Understanding acoustical assemblies with The SoundBook
With detailed acoustical assemblies, The SoundBook provides insights to help architects and contractors design and build with confidence
While structural integrity is the most important project design consideration, acoustics also play a role in designing a building for optimal occupant comfort. To make planning for noise easier, National Gypsum Company created The SoundBook®, the industry’s leading resource for technical details and sound-rated assembly drawings.
In addition to providing high-value products manufactured by its affiliate companies Gold Bond Building Products, PermaBASE Building Products and ProForm Finishing Products, National Gypsum offers a wide variety of technical resources. Let’s take a quick walk through acoustical code requirements, common challenges with acoustical assemblies and how The SoundBook can provide solutions.
What are the key acoustical requirements in the building code?
The International Building Code (IBC) provides a model on which local building codes are based. The IBC has two main acoustical requirements:
- IBC 1206.2 (2018): States that airborne sound must be controlled by assemblies meeting a minimum lab-tested Sound Transmission Class (STC) rating of 50 per ASTM E90, or 45 if field-tested. This code section applies to walls, partitions and floor-ceiling assemblies separating dwelling and sleeping units from each other or from public service areas.
- IBC 1206.3 (2018): Is identical to IBC 1206.2, except it references structure-borne sound and must meet a minimum lab-tested Impact Insulation Class (IIC) rating of 50 per ASTM E492, or 45 if field-tested.
Otherwise, most acoustical requirements come from building owners and architectural best practices.
Basic acoustical wall design concepts include:
- A stiffer wall makes it easier for sound to pass through — walls that can vibrate make it harder for sound to pass.
- Closer stud spacing leads to stiffer walls and more sound transmission.
- More layers of gypsum board will decrease sound passing through an assembly.
- A deeper stud cavity will result in decreased sound transmission.
Using these acoustical wall design concepts will help you provide spaces that enhance the occupant experience. You can also learn more about reducing sound transmission between floors by reviewing acoustical design considerations for floor-ceiling assemblies.
With these tenets in mind, architects, engineers, designers and contractors involved in the design process should always review assembly details with the governing code and inspection official at the time of the project submission to determine if there are any discrepancies.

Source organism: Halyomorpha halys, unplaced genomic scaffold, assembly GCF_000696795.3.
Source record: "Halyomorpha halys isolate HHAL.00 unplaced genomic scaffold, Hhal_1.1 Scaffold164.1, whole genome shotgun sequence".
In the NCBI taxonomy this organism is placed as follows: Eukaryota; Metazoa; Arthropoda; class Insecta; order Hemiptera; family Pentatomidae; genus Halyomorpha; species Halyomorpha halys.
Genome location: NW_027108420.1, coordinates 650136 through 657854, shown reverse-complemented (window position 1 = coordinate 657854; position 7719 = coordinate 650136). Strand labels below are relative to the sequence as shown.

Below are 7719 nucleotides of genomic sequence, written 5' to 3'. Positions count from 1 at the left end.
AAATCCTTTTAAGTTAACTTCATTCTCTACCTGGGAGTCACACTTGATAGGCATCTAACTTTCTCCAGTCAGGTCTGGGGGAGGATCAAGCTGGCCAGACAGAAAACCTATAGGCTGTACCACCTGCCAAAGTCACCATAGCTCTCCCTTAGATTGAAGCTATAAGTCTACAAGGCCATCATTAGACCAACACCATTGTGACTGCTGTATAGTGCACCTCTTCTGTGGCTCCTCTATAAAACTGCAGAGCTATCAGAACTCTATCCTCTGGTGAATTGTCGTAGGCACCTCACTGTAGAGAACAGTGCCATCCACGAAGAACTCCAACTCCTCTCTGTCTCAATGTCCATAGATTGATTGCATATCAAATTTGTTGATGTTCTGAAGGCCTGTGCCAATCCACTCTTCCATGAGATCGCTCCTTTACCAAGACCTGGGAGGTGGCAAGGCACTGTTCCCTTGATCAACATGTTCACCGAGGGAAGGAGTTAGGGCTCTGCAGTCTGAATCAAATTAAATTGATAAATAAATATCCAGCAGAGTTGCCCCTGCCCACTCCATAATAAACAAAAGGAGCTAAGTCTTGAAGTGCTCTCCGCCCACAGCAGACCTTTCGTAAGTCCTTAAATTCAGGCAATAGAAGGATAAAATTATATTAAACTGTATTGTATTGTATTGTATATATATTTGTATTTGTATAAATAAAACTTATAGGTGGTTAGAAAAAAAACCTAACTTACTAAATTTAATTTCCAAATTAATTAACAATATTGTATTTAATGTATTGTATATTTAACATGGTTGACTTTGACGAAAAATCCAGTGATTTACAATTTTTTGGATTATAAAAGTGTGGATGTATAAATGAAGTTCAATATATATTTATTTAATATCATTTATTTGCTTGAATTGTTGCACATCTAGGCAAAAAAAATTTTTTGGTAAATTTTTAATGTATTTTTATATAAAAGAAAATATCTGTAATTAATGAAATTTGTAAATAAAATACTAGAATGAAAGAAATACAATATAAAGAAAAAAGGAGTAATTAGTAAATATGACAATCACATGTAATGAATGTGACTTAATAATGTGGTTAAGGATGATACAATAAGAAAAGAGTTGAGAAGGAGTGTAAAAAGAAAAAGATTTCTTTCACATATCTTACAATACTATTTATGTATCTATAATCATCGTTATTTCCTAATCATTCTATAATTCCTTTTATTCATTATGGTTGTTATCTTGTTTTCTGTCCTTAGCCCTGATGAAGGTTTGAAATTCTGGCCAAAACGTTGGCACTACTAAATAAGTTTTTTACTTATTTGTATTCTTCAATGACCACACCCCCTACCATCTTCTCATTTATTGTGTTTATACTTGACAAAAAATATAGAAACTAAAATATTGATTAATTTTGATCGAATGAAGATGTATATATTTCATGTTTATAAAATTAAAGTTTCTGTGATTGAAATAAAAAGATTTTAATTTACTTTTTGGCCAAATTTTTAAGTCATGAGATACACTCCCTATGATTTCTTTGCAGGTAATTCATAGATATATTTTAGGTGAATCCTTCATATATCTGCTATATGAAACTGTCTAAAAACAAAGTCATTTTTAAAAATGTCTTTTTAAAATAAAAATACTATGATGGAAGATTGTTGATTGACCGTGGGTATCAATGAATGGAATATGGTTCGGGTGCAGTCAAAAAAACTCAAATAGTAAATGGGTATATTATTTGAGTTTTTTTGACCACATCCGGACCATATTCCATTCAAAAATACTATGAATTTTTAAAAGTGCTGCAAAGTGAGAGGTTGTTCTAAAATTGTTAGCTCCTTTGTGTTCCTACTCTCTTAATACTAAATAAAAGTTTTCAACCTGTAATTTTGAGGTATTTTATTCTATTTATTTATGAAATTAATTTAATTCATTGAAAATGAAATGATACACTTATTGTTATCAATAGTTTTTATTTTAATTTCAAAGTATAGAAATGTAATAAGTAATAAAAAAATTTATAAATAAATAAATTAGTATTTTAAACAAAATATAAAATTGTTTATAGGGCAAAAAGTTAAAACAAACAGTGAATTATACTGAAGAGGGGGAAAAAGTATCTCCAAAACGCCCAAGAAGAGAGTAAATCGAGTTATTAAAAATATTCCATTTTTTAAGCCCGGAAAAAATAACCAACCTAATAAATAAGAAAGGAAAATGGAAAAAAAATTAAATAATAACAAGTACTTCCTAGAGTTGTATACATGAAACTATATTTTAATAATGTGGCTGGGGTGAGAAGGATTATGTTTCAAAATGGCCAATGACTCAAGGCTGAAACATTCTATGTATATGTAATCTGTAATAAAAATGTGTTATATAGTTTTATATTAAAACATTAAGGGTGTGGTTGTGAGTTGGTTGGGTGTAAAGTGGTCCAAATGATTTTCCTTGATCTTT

What are the most common challenges in creating acoustical assemblies?
Based on customer inquiries to National Gypsum’s Construction Services team at 1-800-NATIONAL®, the biggest challenge in creating acoustical assemblies comes from balancing the need to meet the STC rating with design parameters that will reduce the rating. For example, it would be simple to achieve the desired STC rating with studs that are 24” on center with SoundBreak XP Wall® Board on one side, but design constraints may require 16” on center stud spacing which isn’t as optimal for sound control. Finding a solution to meet the STC requirements can be a challenge, and that’s where The SoundBook comes in handy.
What is The SoundBook?
National Gypsum Company’s The SoundBook acoustical assembly guide is designed to help architects and contractors find solutions to challenges such as the one mentioned above.
The SoundBook is a collection of sound assemblies developed and tested by our experts in accordance with ASTM E90 under controlled laboratory conditions. Compared to other similar resources, it features more assemblies, presented in greater detail, with three-dimensional renderings. The assemblies in The SoundBook can be used in residential or commercial buildings.
In National Gypsum’s commitment to service and support, many of the assemblies found in The SoundBook are based on questions received by our 1-800-NATIONAL Construction Services team.
How is The SoundBook organized?
The SoundBook 2.0 is broken down into sections that encourage ease of use and being able to locate the assembly you need when you need it:
- Acoustical Terms and Concepts
- Steel Stud Partitions with Framing 16" o.c.
- Steel Stud Partitions with Framing 24" o.c.
- Steel Stud Chase Walls
- Shaftwall Partitions
- Wood Stud Partitions with Framing 16" o.c.
- Wood Stud Partitions with Framing 24" o.c.
- Wood Stud Chase Walls
- Area Separation Fire Walls
- SoundBreak XP RetroFit Partitions
- Floor-Ceiling Assemblies
- Roof-Ceiling Assemblies
- Ceiling Attenuation Class Assemblies
Architects, contractors and code inspectors can use The SoundBook in the field to compare in-place construction against tested assemblies in the book. The SoundBook can also help verify that construction assemblies meet with industry best practices and code requirements.
For more information on acoustic assemblies, visit The SoundBook resource library.
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